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How would you feel if you had to move to a foreign country where people spoke a language you didn’t know, acted strangely, and ate strange food? Scary? Yes! I immigrated (Immigration is when a person moves from one country to another) from Japan to the United States when I was eight years old. Even with my parents and brother at my side, leaving my home and coming to America was frightening and exciting.

Imagine if you moved to Bhutan. Don’t know where that is? The country is nestled between India and China, its northern section located in the Himalayan Mountains. The country is about the size of West Virginia or South Carolina. If you moved there, you would have to learn a new language, make new friends, perhaps live without flush toilets and heat with woodstoves. You’d be surrounded mostly by Buddhists. You can wear Western clothes, but locals wear their native robe-like dress. There are no enormous shopping malls. Many people don’t own cars. High tech equipment is not readily available. If you lived in an isolated town or a village, you might have to cross a steep mountain to reach a specialized doctor.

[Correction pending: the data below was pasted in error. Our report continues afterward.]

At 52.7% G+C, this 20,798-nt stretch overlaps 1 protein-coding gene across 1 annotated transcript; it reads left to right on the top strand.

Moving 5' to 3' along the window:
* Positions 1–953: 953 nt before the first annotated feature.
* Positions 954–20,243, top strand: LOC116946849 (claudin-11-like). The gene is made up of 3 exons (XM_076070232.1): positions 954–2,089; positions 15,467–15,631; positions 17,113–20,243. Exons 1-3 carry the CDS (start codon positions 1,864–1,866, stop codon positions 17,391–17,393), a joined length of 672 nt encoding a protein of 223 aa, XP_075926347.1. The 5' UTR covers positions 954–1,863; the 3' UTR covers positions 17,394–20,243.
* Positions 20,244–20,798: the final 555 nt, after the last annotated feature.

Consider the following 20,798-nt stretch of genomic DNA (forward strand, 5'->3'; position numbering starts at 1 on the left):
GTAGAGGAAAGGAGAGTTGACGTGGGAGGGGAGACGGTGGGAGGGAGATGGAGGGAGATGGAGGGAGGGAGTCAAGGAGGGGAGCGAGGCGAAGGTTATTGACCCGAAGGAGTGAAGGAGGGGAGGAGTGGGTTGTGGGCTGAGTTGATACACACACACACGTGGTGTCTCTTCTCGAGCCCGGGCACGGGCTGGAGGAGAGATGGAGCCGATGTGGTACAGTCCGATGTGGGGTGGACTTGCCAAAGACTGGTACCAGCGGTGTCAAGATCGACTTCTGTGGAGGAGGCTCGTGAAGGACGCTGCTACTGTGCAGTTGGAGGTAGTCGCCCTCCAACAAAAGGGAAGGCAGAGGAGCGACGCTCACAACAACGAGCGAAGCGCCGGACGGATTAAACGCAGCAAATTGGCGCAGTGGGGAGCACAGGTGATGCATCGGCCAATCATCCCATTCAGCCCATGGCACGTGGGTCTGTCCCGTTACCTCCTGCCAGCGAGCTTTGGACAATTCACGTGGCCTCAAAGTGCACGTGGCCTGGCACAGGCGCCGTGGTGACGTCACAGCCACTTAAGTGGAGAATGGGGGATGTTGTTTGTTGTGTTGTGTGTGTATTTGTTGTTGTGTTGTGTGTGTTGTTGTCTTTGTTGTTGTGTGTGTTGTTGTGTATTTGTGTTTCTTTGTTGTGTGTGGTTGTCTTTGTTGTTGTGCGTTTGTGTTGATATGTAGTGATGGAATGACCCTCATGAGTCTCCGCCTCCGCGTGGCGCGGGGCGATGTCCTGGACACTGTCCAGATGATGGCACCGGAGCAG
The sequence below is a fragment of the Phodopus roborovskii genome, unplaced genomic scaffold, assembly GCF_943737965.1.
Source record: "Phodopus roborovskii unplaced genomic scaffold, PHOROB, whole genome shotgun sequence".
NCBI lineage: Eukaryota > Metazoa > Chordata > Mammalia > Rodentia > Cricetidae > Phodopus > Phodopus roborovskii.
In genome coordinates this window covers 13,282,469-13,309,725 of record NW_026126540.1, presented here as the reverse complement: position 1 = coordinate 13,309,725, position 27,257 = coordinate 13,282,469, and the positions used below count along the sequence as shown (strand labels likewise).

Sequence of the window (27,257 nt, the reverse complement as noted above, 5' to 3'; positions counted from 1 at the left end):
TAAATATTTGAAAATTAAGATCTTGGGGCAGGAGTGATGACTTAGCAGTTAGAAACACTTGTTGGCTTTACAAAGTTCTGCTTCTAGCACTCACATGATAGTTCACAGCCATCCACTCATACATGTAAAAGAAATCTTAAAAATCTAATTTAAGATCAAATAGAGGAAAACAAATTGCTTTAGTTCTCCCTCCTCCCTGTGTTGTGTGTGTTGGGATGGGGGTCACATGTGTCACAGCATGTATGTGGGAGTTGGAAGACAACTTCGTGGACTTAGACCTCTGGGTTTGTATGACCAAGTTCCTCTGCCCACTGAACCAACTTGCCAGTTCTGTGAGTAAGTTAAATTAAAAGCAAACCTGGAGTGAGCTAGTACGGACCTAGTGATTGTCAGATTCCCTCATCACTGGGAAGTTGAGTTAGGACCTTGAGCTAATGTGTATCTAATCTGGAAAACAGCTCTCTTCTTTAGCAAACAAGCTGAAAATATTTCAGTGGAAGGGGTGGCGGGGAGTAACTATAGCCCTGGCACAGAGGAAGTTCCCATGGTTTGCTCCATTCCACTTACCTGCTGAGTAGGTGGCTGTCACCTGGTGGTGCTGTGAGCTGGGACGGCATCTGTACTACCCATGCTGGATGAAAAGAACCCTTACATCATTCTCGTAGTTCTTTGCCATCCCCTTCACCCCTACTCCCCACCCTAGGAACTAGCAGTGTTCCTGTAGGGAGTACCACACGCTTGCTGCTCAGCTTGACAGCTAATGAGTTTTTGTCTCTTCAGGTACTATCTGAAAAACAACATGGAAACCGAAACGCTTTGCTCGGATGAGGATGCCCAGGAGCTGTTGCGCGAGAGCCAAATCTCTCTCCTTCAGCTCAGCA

Sound strange? For many immigrants coming to the U.S., our country is just as bewildering to them. So if you meet someone not familiar with our customs or someone who doesn’t speak English well, don’t think they’re stupid. Don’t shun them or make fun of them. They’re trying the best they can to fit in, but it’s hard. Put yourself in their place. Imagine if you were in Bhutan. Help them. Explain our ways to them. Speak slowly so they can understand you. They’re people just like you. More than likely one of your ancestors immigrated to America.

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